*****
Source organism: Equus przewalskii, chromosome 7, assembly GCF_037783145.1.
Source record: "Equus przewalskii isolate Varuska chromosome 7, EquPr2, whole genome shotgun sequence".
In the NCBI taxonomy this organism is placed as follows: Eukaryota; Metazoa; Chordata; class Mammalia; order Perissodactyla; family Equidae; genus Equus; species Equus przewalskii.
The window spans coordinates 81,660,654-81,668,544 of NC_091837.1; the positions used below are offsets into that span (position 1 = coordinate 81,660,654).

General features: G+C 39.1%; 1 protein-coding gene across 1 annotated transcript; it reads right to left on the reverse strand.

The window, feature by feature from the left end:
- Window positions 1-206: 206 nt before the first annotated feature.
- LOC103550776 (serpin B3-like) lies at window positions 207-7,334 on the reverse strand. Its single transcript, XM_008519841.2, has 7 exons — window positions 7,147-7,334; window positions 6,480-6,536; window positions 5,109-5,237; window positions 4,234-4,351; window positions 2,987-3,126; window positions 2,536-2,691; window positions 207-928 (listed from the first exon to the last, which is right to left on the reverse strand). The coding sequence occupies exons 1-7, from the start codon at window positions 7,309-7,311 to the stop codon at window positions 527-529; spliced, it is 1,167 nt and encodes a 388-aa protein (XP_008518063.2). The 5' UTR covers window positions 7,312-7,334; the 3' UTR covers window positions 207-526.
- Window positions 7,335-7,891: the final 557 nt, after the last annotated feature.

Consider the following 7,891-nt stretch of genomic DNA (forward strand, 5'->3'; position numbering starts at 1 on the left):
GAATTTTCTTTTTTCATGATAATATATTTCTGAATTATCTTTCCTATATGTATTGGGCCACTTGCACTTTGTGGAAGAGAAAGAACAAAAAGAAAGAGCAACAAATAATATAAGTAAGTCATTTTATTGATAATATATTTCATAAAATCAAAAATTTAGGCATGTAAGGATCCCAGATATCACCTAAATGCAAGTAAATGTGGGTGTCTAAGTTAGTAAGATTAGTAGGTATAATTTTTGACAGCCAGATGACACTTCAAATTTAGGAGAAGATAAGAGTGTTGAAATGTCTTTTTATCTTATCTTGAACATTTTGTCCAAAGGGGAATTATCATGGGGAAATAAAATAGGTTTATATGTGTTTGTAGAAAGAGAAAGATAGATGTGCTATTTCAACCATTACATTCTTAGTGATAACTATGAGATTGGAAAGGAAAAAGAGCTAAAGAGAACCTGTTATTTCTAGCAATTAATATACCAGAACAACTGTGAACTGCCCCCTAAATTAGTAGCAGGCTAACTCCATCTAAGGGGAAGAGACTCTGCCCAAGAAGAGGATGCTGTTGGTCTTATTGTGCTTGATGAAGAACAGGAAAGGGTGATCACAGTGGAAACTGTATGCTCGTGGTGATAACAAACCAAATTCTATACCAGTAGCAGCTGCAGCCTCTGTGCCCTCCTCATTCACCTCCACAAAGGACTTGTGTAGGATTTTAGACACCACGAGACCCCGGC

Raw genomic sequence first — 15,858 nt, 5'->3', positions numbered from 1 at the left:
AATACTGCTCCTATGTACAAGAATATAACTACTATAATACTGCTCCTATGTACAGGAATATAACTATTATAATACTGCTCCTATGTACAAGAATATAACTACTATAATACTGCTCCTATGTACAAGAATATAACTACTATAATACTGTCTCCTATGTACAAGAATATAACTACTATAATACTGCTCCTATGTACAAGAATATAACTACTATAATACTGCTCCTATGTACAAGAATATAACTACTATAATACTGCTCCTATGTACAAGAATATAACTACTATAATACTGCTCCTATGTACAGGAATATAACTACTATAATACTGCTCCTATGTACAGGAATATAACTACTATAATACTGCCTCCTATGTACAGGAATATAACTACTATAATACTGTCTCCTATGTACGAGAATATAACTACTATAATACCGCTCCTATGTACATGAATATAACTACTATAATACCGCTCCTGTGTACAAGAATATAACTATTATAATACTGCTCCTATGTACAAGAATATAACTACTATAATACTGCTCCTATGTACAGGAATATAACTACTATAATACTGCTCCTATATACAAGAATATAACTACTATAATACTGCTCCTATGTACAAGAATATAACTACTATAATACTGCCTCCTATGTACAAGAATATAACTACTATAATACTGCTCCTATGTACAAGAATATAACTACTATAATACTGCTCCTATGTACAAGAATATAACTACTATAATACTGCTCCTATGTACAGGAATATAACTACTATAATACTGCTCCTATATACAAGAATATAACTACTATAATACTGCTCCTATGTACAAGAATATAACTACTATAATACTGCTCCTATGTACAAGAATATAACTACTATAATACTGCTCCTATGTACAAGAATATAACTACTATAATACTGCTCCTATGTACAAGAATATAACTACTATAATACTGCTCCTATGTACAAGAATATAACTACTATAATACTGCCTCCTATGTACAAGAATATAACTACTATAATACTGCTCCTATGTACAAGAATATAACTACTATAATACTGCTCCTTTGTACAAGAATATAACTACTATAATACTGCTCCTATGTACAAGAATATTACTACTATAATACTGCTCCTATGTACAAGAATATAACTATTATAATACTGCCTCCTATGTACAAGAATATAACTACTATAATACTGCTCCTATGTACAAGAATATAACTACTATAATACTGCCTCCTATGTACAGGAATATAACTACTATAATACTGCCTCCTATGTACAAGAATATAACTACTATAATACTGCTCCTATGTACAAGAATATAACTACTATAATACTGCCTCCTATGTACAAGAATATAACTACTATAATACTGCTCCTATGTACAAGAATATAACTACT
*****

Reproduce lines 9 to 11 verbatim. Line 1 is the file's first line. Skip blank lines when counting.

- Window positions 7,335-7,891: the final 557 nt, after the last annotated feature.

Consider the following 7,891-nt stretch of genomic DNA (forward strand, 5'->3'; position numbering starts at 1 on the left):
GAATTTTCTTTTTTCATGATAATATATTTCTGAATTATCTTTCCTATATGTATTGGGCCACTTGCACTTTGTGGAAGAGAAAGAACAAAAAGAAAGAGCAACAAATAATATAAGTAAGTCATTTTATTGATAATATATTTCATAAAATCAAAAATTTAGGCATGTAAGGATCCCAGATATCACCTAAATGCAAGTAAATGTGGGTGTCTAAGTTAGTAAGATTAGTAGGTATAATTTTTGACAGCCAGATGACACTTCAAATTTAGGAGAAGATAAGAGTGTTGAAATGTCTTTTTATCTTATCTTGAACATTTTGTCCAAAGGGGAATTATCATGGGGAAATAAAATAGGTTTATATGTGTTTGTAGAAAGAGAAAGATAGATGTGCTATTTCAACCATTACATTCTTAGTGATAACTATGAGATTGGAAAGGAAAAAGAGCTAAAGAGAACCTGTTATTTCTAGCAATTAATATACCAGAACAACTGTGAACTGCCCCCTAAATTAGTAGCAGGCTAACTCCATCTAAGGGGAAGAGACTCTGCCCAAGAAGAGGATGCTGTTGGTCTTATTGTGCTTGATGAAGAACAGGAAAGGGTGATCACAGTGGAAACTGTATGCTCGTGGTGATAACAAACCAAATTCTATACCAGTAGCAGCTGCAGCCTCTGTGCCCTCCTCATTCACCTCCACAAAGGACTTGTGTAGGATTTTAGACACCACGAGACCCCGGC